That’s where I met my first Indian, too. Anand his name was. He used to enjoy badgering me to work extra hours in separate parts of the hotel because he knew I had experience elsewhere.  I’ll admit I thought of him as a pest.  But he also had fun with us; coming in and joking around when we were eating our on-the-job lunch, ribbing the wait staff. Yeah, we enjoyed working with him.

All through my life I’ve been lucky to have mixed with different people from different countries and it’s been thoroughly enjoyable and educational. Even when the Romanians in the flat above me started to play loud music at 3am–that was no different from the young British woman that had the flat beforehand. I always viewed it as broadening my horizons and opening my eyes to new experiences.

Yet it seems that mentality has all gone now. On the one hand, the world is giving rise to New Wave Populism where immigration is seen as a bad thing rather than something that enriches our culture.   On the other hand, the innocence of fascination with people from other cultures and races has become suspect in our PC world.  Some want us to vilify an entire race or religion without compunction; others wants us to pretend we are “color-blind” and don’t notice our diversity.

There is now a “right” way to be tolerant and a “wrong” way as well; the world I grew up in, where it was not only okay but encouraged that we talk to each other about our various cultural differences is gone.  Now it is considered “entitled” behaviour; asking for a performance, as it were.

I believe the internet, which allows us to connect with people from around the globe, is actually isolating us further.  What was once a bustling community of children playing together on the streets is now a barren wasteland of metaphorical dust and tumbleweed as we hear the wind whistle by. Then whilst we’re in the privy of our own homes we create large echo chambers to sound our own thoughts back to ourselves.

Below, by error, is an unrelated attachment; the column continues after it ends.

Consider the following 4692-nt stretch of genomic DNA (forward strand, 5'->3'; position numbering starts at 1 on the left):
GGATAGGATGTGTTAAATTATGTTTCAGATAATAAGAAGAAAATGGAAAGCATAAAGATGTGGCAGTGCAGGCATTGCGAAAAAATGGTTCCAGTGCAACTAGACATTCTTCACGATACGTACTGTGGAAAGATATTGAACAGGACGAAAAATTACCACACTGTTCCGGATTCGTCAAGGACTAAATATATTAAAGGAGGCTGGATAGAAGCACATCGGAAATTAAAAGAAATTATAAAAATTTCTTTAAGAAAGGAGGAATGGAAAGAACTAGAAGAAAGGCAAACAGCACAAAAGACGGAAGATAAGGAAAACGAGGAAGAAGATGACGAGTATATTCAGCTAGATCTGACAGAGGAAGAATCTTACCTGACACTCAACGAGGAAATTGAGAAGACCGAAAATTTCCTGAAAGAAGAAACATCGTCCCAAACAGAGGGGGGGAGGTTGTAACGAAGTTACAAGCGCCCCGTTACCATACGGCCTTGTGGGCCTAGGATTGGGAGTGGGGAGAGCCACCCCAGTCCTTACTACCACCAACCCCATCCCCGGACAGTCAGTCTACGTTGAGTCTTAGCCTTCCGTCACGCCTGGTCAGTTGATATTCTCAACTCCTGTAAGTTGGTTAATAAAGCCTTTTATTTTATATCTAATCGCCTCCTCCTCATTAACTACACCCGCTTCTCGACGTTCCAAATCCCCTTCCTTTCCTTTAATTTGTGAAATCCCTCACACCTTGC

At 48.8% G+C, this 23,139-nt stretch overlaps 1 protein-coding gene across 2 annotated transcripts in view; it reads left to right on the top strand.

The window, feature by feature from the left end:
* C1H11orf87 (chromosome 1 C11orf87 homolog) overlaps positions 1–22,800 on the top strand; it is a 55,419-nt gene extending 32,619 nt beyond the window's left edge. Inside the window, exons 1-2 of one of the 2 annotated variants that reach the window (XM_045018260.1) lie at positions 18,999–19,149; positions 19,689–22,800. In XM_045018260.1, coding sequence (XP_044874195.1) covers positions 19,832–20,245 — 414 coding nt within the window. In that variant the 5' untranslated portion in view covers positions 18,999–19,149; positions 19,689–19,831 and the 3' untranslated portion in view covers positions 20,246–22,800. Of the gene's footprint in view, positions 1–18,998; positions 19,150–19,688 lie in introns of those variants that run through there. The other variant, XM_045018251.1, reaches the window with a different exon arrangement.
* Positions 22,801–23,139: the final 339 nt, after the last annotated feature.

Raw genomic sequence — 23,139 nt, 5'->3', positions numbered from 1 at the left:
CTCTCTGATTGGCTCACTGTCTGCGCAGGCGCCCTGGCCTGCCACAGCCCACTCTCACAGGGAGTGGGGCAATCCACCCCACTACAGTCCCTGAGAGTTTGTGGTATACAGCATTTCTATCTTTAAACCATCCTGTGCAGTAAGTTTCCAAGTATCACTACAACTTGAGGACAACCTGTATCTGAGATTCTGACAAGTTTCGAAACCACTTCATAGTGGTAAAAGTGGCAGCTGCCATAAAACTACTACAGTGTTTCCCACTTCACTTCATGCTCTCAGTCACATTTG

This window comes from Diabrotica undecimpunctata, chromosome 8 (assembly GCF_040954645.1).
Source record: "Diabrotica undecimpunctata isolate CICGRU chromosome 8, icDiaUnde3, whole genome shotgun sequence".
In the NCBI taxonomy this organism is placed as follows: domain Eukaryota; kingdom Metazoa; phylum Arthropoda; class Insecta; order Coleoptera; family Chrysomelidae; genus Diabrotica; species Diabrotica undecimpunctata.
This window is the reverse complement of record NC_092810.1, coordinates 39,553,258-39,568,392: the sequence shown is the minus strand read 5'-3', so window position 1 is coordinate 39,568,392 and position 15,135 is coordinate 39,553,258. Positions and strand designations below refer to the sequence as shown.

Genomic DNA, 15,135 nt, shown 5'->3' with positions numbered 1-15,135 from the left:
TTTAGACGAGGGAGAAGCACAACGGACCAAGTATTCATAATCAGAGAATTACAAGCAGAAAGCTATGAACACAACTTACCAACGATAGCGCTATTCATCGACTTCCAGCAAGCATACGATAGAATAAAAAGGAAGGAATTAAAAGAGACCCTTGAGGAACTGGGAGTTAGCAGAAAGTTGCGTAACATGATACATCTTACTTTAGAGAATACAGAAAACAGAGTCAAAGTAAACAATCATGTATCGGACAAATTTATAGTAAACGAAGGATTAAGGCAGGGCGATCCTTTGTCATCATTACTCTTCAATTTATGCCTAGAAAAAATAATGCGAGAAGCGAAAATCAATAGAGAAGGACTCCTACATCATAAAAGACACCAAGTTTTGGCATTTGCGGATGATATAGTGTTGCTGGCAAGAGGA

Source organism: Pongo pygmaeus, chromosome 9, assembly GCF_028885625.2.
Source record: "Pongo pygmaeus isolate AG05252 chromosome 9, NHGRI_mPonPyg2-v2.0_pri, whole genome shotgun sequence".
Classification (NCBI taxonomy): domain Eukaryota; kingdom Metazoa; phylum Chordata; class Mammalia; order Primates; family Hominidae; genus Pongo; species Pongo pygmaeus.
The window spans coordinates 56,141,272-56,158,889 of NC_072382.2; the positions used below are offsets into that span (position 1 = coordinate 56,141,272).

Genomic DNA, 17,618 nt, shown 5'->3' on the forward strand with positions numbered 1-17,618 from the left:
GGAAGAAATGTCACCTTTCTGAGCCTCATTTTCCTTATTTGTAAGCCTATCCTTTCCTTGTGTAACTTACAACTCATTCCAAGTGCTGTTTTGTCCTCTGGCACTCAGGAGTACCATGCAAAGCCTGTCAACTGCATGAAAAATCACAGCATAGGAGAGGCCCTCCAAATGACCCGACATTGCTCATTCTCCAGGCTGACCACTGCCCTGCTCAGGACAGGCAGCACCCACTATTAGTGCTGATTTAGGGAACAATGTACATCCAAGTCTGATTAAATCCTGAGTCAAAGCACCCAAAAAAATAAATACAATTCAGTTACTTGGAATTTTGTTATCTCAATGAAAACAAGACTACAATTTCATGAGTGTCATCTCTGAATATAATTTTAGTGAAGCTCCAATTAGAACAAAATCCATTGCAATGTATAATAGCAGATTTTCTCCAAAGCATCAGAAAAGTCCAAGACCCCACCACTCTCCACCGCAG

We are slowly forgetting that diversity is the spice of life; the belief I’ve always embraced!

That won’t stop me though. I’ve always lived in a world of multiculturalism and equality and have such a large and varied bunch of people that I’m really proud to call friends. Friendships that I have cultivated since I was barely seven, and won’t see the end of any time soon.

Raymond Baxter is a regular contributor at OTV

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One thought on “An Aging View of Diversity

  1. What a fabulous post!

    It reminds me of my own childhood in northern Utah. My dad was pursuing his Ph.D. and all of our neighbors were graduate students, and most of them were also non-white. My mom often tells me that from ages 2-5 I didn’t have a single friend that looked like me. I think back on that part of my life often. We had neighbors from China, Palestine, Israel, Pakistan, Turkey, and many other countries in the Middle East. The kids all played together, the women (because it was mostly the men who were in school) socialized, and we all got along splendidly.

    While I love where we live now, it makes me sad that my daughters will likely not have the same experience as we live in a predominantly white area.

    Liked by 2 people